10 good contemporary Italian films to watch
Monday, 4th March 2013
It may be classic films like La Dolce Vita which Italian cinema is most famous for, but over the last couple of decades there have been lots of good films to come out of Italy, including the following...
1. La Vita è Bella
Life Is Beautiful as the film title translates in English, is a 1997 Italian language film which tells the story of a Jewish Italian, Guido Orefice (played by Roberto Benigni, who also directed and co-wrote the film), who must make use of his active imagination to help his son Giosuѐ during their internment in a Nazi concentration camp. In the film, Giosuѐ is four and a half years old, but both the beginning and ending of the film are narrated by an older Giosuѐ recalling his father’s efforts and sacrifice for his family. In 1999, Benigni won the Oscar for Best Actor and the film won both the award for Best Original Dramatic Score and the Best Foreign Language Film.
2. La Sconosciuta
Made in 2006, La sconosciuta is a psychological thriller, directed by Giuseppe Tornatore. It’s the hard-hitting story of Irena, a Ukranian woman living in northern Italy who is haunted by a traumatic past, and in the midst of searching for a long lost daughter.
Gomorrah is a 2008 Italian film directed by Matteo Garrone, based on the book by Roberto Saviano. The film centres around the organised crime families in Naples (the Camorra), and offers a very different representation of the mafia to what is often portrayed in Hollywood mob films. Instead of being shown as glamorous and powerful men, we see the mafia as they really are - slave drivers, toxic-waste dealers and terrorists. Gamorrah is a realistic and hard-hitting film, but is a fascinating insight into what still goes on in this part of the world.
4. Porte Aperte
Open Doors as it’s known in English is an award-winning film directed by Gianni Amelio. Set in Palermo in the 1930s, it follows the trial of a man who has committed three murders, and the actions of a judge who is opposed to the death penalty and determined to understand the man and his motives rather than to sentence him to execution. The film is based on a 1968 novel, “Porte Aperte”, by Leonardo Sciascia.
5. Cinema Paradiso
Nuovo Cinema Paradiso is a 1988 romantic drama written and directed by Giuseppe Tornatore. It was internationally released as ‘Cinema Paradiso’ and achieved huge success, winning the Special Jury Prize at the 1989 Cannes Film Festival and the 1989 Best Foreign Language Film Oscar. In the film a famous director returns home to a Sicilian village for the first time after almost 30 years. He reminisces about his childhood at the Cinema Paradiso where man called Alfredo, the projectionist, first brought about his love of films.
6. La Bestia nel Cuore
La bestia nel cuore is a 2005 film directed by Cristina Comencini, based on the novel that she herself also wrote. It was nominated for Golden Lion prize at the Venice International Film Festival and also in the Best Foreign Language Film category in the 78th Academy Awards. It centres around a character called Sabina, who has a stable life with a decent job and a loving partner, but who harbours traumatic secrets from her past that need to be dealt with before she can truly be happy…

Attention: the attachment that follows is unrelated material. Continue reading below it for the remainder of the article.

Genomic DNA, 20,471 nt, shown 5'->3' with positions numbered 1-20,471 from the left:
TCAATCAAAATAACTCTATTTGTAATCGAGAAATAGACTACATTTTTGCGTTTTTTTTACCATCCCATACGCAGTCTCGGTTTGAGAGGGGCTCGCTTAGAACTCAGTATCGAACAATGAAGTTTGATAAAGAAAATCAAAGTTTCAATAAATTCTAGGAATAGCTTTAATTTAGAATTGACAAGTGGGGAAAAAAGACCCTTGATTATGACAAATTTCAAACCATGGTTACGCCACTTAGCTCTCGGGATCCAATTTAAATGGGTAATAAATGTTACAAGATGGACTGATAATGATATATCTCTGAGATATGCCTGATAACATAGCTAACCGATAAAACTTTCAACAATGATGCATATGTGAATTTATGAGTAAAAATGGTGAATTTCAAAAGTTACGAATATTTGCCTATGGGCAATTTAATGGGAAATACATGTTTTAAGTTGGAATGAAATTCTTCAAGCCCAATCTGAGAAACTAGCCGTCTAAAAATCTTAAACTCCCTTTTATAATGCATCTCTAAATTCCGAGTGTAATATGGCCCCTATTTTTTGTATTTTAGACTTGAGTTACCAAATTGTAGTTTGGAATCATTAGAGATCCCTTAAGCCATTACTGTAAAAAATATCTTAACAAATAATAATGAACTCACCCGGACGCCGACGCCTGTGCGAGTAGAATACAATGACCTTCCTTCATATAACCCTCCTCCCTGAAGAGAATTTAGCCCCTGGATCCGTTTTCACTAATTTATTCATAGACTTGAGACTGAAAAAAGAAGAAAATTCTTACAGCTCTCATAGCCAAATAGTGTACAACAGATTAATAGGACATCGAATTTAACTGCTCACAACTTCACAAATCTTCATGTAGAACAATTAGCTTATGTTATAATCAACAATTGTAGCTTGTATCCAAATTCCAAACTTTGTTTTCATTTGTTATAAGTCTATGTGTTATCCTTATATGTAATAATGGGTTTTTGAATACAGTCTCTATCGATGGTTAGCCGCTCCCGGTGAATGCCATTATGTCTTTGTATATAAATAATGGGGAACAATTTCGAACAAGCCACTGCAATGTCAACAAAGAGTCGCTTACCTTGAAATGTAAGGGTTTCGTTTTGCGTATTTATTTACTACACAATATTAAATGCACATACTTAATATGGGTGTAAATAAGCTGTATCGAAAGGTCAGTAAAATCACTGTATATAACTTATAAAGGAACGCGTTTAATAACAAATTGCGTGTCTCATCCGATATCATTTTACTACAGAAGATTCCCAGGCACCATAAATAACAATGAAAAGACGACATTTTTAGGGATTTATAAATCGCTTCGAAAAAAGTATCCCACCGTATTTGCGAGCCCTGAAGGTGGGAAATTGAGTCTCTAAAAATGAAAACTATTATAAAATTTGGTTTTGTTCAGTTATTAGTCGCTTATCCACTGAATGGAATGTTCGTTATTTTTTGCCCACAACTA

7. Romanzo Criminale
Released in 2005, Romanzo Criminale is a crime drama that received international acclaim, winning 15 awards in total. It is based on a novel by Giancarlo De Cataldo, which was inspired by the real-life story of the notorious Magliana gang who dominated Rome’s criminal underworld from the early 1970s to the early 1990s. The film follows the progression of three young men from street criminals to organised crime bosses who are involved in decades of terrorism, kidnappings and corruption.
Mediterraneo is an acclaimed comedy that won the Oscar for Best Foreign Language Film in 1991. The film is set during World War II, and follows the story of a group of misfit Italian soldiers who are tasked with keeping a lookout for enemy ships on a small Greek island. At first the island seems abandoned, but when the Greeks realise that the Italians pose no threat, the townsfolk suddenly appear to re-commence their peaceful existence on the island. The soldiers are unnerved when the ship on the way to collect them is blown up and they realise that they are stranded, but soon they start enjoying life on the island and being left behind doesn’t seem like such a bad thing after all!
9. Johnny Stecchino
Johnny Stecchino is a 1991 Italian comedy film directed by and starring Roberto Benigni as Dante, a good-hearted but naive bus driver. A close shave with a car leads him to meet Maria, who develops an instant interest in him and soon invites him to stay at her villa in Palermo. It turns out that Dante bears an uncanny likeness to Maria’s husband, Johnny, a feared Mafioso who has recently upset a few people...needless to say, the coincidence isn’t quite as arbitrary as it first seems!
10. Eighteen Years Later
This 2010 film follows estranged brothers Genziano and Mirko as they drive to Calabria to deliver their father’s ashes to his hometown. The brothers haven’t spoken for 18 years, when their mother was killed in a mysterious accident. After the accident Genziano emigrated to England to set up a successful business and Mirko stayed in Italy working in their father’s auto shop. As they travel across Italy, accompanied at times by a pretty and enigmatic hitchhiker, the siblings revisit various family secrets.
Cactus offer a variety of Italian language courses in Italy, the UK and New York.